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The SEC’s New Enforcer

A private-equity fee investigator has been named asset management co-chief, shedding light on the regulator’s priorities.

The US Securities and Exchange Commission (SEC) has named its second co-chief of asset management enforcement, replacing the leader who recently became Blackstone’s head of compliance

Attorney Catherine Dabney O’Riordan joins Anthony Kelly as head of the unit overseeing private and public investment firms, advisors, and examinations.  

O’Riordan supervised the SEC’s first action against a private equity manager for misallocating expenses between the firm and private fund. Arizona-based Clean Energy Capital had allegedly lent their own funds millions at unfavorable interest rates after the investment vehicles ran out of cash. 

The SEC’s Los Angeles asset management team—led by O’Riordan—charged Clean Energy Capital and its leader with antifraud, disclosure, and custody violations, among others. 

Enforcement Director Andrew Ceresney praised O’Riordan’s “excellent judgment, deep knowledge of the laws and rules governing the asset management industry, and strong leadership skills.”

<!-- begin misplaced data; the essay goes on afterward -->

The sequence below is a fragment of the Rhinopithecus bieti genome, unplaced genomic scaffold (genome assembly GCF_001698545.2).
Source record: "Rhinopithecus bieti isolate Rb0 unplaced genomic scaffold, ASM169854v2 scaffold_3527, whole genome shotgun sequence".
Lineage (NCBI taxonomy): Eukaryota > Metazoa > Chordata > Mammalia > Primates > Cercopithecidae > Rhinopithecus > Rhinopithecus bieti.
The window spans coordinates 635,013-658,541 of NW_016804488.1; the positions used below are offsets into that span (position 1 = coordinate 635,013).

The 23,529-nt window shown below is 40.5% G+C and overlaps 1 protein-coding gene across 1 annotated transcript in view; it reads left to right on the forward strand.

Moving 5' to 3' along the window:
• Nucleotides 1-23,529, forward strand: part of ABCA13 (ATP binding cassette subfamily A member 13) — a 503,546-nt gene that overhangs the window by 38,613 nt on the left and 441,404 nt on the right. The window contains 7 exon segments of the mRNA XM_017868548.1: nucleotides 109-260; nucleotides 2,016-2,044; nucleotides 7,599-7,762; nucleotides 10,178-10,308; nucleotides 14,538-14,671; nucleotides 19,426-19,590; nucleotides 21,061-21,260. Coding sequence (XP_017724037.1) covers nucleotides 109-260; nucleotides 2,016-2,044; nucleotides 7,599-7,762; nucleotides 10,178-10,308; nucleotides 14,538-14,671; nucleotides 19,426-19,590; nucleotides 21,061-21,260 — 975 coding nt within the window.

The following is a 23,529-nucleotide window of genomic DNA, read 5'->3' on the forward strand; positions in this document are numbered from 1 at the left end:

The two co-chiefs “will be great partners in the unit’s mission and the SEC’s efforts to root out misconduct in the asset management industry,” he continued. 

O’Riordan’s strong track record of investigating alternatives firms’ fee practices suggested the SEC will continue focusing on that facet of asset management. 

“We have the expertise and will continue to aggressively bring impactful cases in this space,” Ceresney said in a speech last month. Even experienced investors can and have been defrauded by alternatives fees, he continued.  

“There is thus little question that private equity is an appropriate focus for the SEC.” 

Related: SEC Director Hails ‘Real Change’ on PE Fees & SEC Loses Top Private Equity Investigator

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